BTU #56 – Steve Reinemund: Marines to CEO of PepsiCo

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“Frankly it was never anticipated, I certainly never expected to be the head of PepsiCo. That was not my aspiration. I say that because I think that it’s important for people to take positions and work in places that they really enjoy what they’re doing, not that they’re doing something in order to just be prepared for the big job somewhere down the road. The problem with that is: first of all you won’t enjoy it. And second of all, if you’re not happy doing it, likely the people around you won’t be happy with your doing it either. And therefore you’ll probably never get to that top position.”
– Steve Reinemund

Steve Reinemund was CEO of PepsiCo from 2001 to 2006, during which time:

  • Revenues grew by $9 billion
  • Net income rose 70%
  • Earnings per share were up 80%
  • PepsiCo’s market cap exceeded $100 billion.

Steve started out at the Naval Academy, after which he served for 5 years as an officer in the Marine Corps. After the military, Steven joined IBM as a Sales Rep, and then earning his MBA at the Darden School of Business. After Business School, Steven joined the Marriott, Roy Rogers division, before moving on to PepsiCo’s Pizza Hut division, where after two years he became President & CEO of Pizza Hut. During his time as CEO, he introduced home-delivery as a distribution method, overtaking market share of rival Domino’s Pizza within 2 years. Steve then moved to PepsiCo’s Frito-Lay division as President & CEO, and then promoted to PepsiCo president and COO before being named to CEO two years later. After his tenure at Pepsi as CEO, Steven served as the Dean of the Calloway School of Business and Accountancy and Babcock Graduate School of Management at Wake Forest University for six years. Steven has served on multiple boards, including:

  • The Exxon Mobil Corporation
  • Marriott International
  • Walmart
  • Johnson & Johnson
  • American Express Company
  • Chick-fil-A
  • The United States Naval Academy Foundation
  • The Salvation Army.

In this conversation, we cover a lot of topics, including:

  • How Steve approached his career path to CEO of a Fortune 100 company
  • One of the most career defining and harrowing moments of Steve’s career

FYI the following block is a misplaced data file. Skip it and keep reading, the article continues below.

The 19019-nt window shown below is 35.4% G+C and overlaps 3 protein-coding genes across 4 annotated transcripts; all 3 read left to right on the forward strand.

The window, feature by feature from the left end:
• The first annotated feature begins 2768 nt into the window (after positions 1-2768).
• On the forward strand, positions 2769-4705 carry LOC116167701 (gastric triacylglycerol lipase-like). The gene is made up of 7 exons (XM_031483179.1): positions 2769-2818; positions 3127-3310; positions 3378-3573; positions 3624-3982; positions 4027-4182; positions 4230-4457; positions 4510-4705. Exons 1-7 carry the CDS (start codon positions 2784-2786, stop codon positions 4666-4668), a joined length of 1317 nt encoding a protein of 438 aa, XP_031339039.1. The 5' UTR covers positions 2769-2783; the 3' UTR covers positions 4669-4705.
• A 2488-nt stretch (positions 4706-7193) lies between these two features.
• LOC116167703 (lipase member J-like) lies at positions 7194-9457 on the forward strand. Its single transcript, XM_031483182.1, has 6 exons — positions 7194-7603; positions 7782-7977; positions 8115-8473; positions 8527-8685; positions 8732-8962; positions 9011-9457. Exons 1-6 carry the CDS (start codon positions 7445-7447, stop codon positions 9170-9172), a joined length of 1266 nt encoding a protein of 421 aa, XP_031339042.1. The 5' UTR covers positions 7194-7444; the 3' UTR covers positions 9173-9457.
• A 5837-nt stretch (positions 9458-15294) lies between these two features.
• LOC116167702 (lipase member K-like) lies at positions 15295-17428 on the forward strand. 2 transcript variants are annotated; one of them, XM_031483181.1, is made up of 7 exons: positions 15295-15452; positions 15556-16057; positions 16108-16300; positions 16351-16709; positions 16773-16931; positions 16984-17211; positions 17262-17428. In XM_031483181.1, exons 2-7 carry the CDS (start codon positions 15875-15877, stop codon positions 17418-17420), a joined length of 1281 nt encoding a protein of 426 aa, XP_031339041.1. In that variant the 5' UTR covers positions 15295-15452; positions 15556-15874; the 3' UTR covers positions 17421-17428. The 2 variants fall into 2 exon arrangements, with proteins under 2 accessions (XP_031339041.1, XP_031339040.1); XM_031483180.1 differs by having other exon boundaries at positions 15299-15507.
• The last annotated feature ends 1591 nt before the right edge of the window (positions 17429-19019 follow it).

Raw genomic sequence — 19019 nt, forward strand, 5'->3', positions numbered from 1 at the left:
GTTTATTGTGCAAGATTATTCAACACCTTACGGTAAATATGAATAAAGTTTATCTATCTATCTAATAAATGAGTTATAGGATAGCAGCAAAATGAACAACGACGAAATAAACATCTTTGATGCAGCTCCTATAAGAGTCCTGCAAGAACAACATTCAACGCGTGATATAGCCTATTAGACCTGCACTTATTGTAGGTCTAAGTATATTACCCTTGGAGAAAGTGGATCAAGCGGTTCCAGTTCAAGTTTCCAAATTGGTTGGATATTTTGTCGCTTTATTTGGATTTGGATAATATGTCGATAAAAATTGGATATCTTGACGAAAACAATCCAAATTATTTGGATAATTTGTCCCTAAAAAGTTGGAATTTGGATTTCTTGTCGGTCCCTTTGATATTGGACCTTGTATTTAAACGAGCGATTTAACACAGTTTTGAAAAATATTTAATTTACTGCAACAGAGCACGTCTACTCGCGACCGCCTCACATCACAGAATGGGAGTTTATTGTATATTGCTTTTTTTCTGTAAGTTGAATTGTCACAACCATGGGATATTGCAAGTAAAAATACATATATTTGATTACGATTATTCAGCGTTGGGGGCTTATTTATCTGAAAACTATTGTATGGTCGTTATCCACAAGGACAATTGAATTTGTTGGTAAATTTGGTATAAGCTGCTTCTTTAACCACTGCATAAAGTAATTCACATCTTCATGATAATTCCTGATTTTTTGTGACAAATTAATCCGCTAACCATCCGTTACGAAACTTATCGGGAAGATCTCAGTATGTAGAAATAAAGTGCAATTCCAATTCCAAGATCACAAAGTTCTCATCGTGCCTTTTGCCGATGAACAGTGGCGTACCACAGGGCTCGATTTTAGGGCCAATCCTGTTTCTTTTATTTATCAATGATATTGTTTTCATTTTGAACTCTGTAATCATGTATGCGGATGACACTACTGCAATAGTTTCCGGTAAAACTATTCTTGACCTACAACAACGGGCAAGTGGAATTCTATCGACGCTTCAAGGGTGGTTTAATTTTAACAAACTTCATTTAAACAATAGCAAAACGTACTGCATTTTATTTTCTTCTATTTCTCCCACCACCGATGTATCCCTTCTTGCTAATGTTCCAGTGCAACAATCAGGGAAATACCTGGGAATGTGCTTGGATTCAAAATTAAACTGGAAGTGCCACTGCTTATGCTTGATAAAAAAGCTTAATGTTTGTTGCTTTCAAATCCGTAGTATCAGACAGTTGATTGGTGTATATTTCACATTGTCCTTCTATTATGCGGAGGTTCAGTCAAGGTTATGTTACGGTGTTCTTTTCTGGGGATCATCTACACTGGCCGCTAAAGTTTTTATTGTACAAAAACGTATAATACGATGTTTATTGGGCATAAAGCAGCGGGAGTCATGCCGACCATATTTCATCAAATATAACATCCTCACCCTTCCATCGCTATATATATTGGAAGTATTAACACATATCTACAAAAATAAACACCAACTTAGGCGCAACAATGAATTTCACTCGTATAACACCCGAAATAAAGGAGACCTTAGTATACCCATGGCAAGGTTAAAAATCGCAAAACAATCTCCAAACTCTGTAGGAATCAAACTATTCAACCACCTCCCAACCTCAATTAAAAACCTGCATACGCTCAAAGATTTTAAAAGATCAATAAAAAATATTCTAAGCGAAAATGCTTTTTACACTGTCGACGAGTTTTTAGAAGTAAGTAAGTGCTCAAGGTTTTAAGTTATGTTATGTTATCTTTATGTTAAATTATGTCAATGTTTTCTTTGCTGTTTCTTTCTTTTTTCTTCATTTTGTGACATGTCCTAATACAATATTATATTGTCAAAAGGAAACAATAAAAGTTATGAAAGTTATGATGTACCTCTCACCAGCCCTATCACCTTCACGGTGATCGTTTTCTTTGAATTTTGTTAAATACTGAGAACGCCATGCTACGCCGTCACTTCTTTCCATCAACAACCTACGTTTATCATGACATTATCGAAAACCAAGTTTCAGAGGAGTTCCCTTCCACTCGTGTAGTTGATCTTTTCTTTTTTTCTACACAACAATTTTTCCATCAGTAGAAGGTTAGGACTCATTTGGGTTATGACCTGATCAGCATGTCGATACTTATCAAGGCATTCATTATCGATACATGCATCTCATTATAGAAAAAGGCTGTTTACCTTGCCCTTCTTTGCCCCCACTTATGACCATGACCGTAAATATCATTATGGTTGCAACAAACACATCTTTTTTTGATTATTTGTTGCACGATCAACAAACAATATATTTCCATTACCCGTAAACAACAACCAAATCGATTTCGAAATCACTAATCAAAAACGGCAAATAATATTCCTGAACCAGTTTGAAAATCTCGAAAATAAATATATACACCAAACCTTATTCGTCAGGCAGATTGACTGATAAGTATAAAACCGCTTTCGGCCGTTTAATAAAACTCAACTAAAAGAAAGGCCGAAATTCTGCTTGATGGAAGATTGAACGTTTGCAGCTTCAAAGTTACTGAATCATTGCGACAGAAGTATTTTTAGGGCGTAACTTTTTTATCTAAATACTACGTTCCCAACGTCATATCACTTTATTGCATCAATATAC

• How Steve sought mentorship and feedback when he was CEO of PepsiCo
  • How the General Management landscape has changed and advice for veterans pursuing this career path
  • Advice on maintaining a marriage that will last over 42 years
  • And much, much more…

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Selected Links

  • Steve’s “Last Lecture” at Wake Forrest: https://www.youtube.com/watch?v=7_j8-oag5qc
    • Minute 34 onwards is particularly worthwhile. It’s about finding your “fire” and what you want to do, and determining who you are
  • Bloomberg article on Steve and how he got to be CEO of PepsiCo: http://www.bloomberg.com/news/articles/2012-03-12/how-i-got-here-steven-reinemund
  • BizJournals article on Steve’s career: http://www.bizjournals.com/charlotte/blog/bank_notes/2015/12/former-pepsico-ceo-steve-reinemund-talks.html

Show Notes

  • 1:05 – Steve’s background
  • 3:00 – Steve’s decision to leave the Marine Corps and how he approached this decision
  • 4:00 – Steve’s journey to IBM for his first job and how he ended up there
  • 5:40 – Some of the more common career paths for veterans when Steve left the Marine Corps
  • 7:00 – Steve’s decision to pursue a career in General Management over a more specific functional expertise
  • 12:00 – Did Steve always know he wanted to be CEO, or was it a gradual progression?
  • 16:38 – One of the most defining moments of Steve’s career
  • 27:22 – How Steve’s job changed from Pizza Hut to Frito Lay, and then from Frito Lay to PepsiCo, and how Steve adapted to the changing challenges
  • 34:24 – How Steve sought mentorship and feedback when he was CEO of PepsiCo
  • 39:17 – Leadership – the traits Steve tried to maintain in the civilian world, the traits he tried to unlearn, and the traits he learned after the military
  • 44:40 – How the landscape has changed since Steve first set out (and how Steve might approach his career differently today than when he first started out)
  • 47:00 – Advice on maintaining a marriage that will last over 42 years
  • 51:07 – Final words of wisdom